NBA PM: Owners Won’t Back Off Hard Cap?
If the NBA lockout were the NBA season, Tuesday’s meeting in New York could have been considered the conference finals.
With less than three weeks to go until training camps are scheduled to open, Tuesday’s negotiating session was crucial to keeping the season intact. And as HOOPSWORLD reported on Friday, there was some reason for optimism that this could be the day that the sides finally moved in the right direction. Sources told us, and several other outlets, that if the players would agree to the owners’ demands on a revenue split, the owners would likely walk away from their mechanical demands such as a hard salary cap, three-year deals and fewer guarantees in contracts.
Apparently that did not happen.
In a flurry of tweets and blog updates, the NBA’s prospect of having a full, 82-game season took a significant blow Tuesday afternoon.
“We’ve advised (NBA players) they may have to sit out half the season before we get a deal,” Players Association executive director Billy Hunter told reporters, as quoted by CBSsports.com’s Ken Berger.
Hunter said that he and the executive committee arrived at the meetings “intent” on “negotiating” and “prepared to compromise,” but left the meeting feeling “pessimistic.”
“The owners are unwilling to move off of the position on which they’ve anchored themselves,” he added. “As of this moment, there doesn’t appear to be any progress that we can predict.”
Essentially, as HOOPSWORLD’s Steve Kyler mapped out on his Twitter account and in another piece, the union was willing to make the necessary revenue concessions, but the owners still insisted upon dramatic changes from the previous collective bargaining agreement. According to many reports, the insistence on a hard salary cap was the major sticking point. But these reports don’t necessarily mean that the owners walked away from anything they previously committed to. As commissioner David Stern has insisted throughout the process, there is no deal until there is one.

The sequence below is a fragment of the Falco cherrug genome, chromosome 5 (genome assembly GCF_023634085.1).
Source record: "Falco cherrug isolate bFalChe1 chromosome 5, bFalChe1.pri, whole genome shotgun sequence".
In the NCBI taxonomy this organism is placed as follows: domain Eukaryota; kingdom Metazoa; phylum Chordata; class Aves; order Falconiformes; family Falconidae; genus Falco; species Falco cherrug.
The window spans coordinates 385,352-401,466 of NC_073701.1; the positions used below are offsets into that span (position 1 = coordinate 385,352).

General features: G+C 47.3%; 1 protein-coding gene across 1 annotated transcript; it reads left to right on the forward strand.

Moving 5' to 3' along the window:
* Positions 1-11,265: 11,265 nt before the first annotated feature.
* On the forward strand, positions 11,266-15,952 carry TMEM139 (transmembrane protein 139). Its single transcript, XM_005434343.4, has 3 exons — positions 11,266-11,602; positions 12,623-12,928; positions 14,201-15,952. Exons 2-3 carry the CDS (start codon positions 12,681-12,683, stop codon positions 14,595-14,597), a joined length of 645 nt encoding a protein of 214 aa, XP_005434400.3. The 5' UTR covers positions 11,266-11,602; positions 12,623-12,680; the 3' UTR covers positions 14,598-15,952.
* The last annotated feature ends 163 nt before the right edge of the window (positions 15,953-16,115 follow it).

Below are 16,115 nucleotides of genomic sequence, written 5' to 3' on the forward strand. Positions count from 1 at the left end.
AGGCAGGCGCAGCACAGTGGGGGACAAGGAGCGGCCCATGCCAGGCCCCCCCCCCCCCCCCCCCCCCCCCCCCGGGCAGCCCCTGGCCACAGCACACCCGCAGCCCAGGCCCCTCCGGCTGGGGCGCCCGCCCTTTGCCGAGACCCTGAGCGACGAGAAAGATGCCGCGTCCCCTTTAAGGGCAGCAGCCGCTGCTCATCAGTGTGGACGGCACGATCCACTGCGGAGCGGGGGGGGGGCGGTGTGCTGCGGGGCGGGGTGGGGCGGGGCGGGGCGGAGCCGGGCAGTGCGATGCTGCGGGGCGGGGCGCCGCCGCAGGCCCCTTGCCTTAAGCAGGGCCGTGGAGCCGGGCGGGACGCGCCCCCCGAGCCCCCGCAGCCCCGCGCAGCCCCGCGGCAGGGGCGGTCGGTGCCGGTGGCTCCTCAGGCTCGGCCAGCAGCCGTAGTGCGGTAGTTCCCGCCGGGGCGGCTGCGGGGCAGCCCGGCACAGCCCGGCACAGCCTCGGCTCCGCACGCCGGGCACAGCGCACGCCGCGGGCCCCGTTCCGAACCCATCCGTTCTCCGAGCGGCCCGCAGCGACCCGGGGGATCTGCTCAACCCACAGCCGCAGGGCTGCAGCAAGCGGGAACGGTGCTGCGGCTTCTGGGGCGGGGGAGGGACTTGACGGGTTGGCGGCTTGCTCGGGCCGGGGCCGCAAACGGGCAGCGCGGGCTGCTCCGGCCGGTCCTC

In his post-meeting statement, Stern said the goal is still to start the season on time, but denied reports that the Owners are still regurgitating the same proposal from back in June. Deputy commissioner Adam Silver complained that the players’ revenue concessions were “preconditioned for acceptance” that the new CBA would read much like the previous one (i.e., no hard cap). It’s not clear if all the owners agree on the need for a hard cap (Stern said the owners didn’t necessarily agree on all the “concepts”) but the commissioner did say the players’ refusal to accept that term amounts to an “emotional attachment.” (If that seems dismissive on Stern’s part, check out the next segment “Why is a Hard Cap Important” below.)
Hunter insists the union has not had any discussions about decertification while they await the National Labor Relations Board’s response to their unfair labor practices charge against the owners.
Without having made any progress Tuesday, the two sides don’t have any current plans for another negotiating session. Union president Derek Fisher said the players are “not walking away from the table,” but added, “We’re not marching towards a deal at this time or at any time we can predict.”
From here the players will hold a union in meeting on Thursday in Las Vegas, where many are currently training with Joe Abunassar, while the owners will hold a board of governors meeting in Dallas. The hope, at least from the players’ perspective, was that a vote could take place at the meeting. Instead, the meeting will cover a great many topics, but voting for an end to this problem will not be on the agenda.